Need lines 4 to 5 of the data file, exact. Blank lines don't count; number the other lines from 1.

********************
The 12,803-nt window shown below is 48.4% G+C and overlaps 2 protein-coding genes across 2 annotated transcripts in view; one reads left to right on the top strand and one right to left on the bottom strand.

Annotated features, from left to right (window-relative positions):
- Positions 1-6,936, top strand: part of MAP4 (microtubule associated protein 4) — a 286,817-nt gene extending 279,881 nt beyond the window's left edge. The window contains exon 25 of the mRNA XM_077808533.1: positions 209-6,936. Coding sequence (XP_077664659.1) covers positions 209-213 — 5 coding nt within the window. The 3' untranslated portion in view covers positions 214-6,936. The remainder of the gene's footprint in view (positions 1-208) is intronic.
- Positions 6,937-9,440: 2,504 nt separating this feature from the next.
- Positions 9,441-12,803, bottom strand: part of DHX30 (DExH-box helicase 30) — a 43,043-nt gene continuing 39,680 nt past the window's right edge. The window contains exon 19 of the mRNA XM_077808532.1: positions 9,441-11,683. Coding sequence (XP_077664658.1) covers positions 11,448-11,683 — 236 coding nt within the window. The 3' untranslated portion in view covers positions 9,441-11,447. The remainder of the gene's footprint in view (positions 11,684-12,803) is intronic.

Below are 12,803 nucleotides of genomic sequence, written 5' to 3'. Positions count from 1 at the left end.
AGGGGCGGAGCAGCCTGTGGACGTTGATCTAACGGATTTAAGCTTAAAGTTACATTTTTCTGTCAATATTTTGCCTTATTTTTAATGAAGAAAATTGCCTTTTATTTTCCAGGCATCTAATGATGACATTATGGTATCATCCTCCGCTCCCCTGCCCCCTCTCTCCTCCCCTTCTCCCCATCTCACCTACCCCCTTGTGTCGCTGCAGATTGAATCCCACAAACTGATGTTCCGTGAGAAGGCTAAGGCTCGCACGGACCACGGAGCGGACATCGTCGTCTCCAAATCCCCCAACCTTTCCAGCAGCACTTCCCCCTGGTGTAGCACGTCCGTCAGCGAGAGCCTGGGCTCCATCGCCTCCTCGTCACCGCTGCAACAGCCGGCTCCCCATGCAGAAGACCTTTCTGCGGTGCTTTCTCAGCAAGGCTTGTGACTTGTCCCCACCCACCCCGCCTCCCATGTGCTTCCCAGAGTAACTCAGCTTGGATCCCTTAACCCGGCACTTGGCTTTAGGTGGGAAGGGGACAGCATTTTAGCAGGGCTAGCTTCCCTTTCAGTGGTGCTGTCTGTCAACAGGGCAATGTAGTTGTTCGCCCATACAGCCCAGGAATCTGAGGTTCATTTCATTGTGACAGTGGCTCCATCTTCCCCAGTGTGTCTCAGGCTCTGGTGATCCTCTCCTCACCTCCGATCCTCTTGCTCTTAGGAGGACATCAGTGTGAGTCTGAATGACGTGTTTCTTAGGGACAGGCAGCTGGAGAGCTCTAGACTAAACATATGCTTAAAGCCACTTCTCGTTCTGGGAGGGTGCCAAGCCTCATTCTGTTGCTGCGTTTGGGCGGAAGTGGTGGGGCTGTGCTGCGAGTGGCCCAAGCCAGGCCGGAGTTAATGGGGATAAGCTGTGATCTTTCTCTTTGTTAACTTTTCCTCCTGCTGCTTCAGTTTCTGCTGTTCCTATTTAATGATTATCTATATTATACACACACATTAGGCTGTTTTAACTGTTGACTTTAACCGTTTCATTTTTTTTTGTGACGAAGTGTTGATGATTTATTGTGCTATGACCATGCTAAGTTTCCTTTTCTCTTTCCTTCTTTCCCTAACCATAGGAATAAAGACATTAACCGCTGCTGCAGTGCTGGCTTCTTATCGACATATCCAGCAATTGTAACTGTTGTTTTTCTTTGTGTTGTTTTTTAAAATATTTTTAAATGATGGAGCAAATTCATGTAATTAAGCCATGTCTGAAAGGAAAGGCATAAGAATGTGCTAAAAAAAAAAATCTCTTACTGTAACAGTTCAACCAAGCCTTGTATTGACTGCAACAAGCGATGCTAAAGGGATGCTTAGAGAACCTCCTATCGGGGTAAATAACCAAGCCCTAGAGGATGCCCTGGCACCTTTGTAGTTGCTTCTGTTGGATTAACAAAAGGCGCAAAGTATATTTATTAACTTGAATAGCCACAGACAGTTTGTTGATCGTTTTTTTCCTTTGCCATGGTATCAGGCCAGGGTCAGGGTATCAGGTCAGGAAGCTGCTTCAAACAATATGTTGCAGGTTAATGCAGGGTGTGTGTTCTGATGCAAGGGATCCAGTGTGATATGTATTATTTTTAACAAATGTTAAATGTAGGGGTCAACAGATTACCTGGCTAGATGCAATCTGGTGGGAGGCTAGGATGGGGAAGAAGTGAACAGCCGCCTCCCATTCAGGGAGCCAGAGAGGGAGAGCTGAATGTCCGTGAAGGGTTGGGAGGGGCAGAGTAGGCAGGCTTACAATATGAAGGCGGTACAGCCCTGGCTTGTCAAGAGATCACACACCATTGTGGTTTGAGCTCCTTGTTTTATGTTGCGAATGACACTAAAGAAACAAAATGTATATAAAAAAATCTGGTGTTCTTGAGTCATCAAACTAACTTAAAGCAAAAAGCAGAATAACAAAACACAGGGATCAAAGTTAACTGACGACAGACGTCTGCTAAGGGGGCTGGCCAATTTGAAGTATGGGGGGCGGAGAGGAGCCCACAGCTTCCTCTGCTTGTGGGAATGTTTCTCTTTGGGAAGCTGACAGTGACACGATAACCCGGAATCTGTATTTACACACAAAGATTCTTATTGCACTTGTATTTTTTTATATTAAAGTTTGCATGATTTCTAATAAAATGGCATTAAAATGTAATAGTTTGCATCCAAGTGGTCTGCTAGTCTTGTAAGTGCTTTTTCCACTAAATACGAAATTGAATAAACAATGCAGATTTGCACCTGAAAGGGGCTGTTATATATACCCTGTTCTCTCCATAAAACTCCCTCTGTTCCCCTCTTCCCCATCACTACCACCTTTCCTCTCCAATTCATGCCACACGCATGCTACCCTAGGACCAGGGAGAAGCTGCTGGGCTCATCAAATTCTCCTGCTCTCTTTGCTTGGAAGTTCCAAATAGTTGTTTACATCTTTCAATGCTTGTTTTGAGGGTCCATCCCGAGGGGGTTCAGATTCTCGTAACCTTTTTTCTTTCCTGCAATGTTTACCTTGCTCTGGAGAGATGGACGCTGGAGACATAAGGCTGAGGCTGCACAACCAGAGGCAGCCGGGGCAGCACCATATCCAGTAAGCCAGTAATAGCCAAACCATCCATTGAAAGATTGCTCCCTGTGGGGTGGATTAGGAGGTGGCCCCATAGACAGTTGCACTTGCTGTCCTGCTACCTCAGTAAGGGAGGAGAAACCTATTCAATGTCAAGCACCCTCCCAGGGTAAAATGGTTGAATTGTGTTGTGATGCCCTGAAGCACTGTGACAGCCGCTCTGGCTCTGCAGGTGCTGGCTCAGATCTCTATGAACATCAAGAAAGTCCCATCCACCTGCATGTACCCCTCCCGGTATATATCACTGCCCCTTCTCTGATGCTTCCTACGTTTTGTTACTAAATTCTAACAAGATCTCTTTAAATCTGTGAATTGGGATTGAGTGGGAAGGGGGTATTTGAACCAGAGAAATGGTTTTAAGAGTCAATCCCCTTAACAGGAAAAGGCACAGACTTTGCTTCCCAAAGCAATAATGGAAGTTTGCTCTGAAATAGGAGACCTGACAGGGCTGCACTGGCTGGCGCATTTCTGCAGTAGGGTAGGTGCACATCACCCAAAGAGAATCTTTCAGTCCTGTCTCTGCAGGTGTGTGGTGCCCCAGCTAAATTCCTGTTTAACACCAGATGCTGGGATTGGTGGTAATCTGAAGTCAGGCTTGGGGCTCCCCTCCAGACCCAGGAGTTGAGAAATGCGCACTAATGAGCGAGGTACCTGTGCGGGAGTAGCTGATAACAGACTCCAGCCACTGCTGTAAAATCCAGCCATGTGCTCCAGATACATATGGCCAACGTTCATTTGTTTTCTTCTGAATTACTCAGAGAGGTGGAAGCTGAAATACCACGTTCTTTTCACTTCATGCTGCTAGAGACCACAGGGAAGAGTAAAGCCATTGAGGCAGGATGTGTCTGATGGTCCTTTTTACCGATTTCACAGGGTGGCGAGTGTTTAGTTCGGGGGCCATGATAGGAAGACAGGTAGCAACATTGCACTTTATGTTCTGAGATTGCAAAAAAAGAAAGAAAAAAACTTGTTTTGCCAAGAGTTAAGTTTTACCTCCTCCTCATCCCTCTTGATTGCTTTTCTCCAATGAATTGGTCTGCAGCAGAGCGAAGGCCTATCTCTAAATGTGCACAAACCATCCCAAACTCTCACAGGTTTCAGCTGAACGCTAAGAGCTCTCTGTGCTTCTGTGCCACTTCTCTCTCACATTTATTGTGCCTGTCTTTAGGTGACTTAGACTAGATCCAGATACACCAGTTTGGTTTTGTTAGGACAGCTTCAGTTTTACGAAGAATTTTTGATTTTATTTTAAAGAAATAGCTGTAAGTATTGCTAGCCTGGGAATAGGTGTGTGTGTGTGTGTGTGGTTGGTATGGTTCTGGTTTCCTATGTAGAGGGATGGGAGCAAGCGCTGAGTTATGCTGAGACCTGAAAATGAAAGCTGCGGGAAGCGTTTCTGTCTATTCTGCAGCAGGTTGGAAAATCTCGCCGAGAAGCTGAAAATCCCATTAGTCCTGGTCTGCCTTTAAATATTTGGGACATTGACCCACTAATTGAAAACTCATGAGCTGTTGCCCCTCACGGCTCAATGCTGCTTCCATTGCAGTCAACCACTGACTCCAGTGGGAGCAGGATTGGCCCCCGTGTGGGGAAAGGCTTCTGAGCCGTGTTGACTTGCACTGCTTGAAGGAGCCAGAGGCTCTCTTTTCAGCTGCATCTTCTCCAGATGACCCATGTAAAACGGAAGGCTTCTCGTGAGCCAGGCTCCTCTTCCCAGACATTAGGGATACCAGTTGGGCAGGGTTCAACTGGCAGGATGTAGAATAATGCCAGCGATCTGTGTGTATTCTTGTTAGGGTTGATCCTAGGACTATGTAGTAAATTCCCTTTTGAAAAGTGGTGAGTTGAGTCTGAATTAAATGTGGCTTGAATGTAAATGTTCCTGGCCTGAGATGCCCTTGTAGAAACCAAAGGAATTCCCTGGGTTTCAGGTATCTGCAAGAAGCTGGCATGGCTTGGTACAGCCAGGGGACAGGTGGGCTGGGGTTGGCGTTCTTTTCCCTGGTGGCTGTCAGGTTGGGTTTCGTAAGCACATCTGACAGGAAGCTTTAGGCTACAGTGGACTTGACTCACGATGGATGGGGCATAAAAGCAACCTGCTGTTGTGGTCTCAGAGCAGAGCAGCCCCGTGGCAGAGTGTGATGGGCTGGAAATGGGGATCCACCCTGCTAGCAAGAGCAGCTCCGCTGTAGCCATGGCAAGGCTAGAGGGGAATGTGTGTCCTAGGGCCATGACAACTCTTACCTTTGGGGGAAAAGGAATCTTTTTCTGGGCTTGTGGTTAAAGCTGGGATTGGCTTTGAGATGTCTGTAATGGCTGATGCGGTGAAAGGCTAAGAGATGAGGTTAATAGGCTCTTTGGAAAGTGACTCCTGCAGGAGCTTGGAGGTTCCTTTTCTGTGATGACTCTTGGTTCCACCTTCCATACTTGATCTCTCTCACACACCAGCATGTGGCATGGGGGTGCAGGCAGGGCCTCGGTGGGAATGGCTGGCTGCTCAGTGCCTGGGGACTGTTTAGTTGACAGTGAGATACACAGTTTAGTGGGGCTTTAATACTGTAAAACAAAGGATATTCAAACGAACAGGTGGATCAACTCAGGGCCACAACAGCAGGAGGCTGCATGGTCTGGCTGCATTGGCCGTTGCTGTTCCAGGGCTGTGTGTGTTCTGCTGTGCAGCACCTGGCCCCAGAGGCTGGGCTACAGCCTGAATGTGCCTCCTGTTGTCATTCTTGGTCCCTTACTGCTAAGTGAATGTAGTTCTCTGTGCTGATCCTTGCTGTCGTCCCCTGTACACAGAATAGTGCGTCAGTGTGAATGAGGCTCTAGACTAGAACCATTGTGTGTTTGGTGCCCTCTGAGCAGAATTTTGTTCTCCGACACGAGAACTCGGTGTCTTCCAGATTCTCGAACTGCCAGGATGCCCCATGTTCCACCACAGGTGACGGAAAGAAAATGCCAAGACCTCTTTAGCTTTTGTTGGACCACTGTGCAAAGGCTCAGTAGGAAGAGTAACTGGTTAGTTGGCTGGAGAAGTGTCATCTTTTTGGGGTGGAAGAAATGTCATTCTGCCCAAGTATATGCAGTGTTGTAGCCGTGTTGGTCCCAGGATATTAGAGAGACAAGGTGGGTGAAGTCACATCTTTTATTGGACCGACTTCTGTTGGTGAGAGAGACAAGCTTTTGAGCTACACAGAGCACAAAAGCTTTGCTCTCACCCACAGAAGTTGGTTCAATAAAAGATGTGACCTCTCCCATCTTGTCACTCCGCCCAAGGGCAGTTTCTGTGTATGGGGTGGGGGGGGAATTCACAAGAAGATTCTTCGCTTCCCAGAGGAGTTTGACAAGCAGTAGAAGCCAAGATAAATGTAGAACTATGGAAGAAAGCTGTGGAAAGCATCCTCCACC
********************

- Positions 6,937-9,440: 2,504 nt separating this feature from the next.
- Positions 9,441-12,803, bottom strand: part of DHX30 (DExH-box helicase 30) — a 43,043-nt gene continuing 39,680 nt past the window's right edge. The window contains exon 19 of the mRNA XM_077808532.1: positions 9,441-11,683. Coding sequence (XP_077664658.1) covers positions 11,448-11,683 — 236 coding nt within the window. The 3' untranslated portion in view covers positions 9,441-11,447. The remainder of the gene's footprint in view (positions 11,684-12,803) is intronic.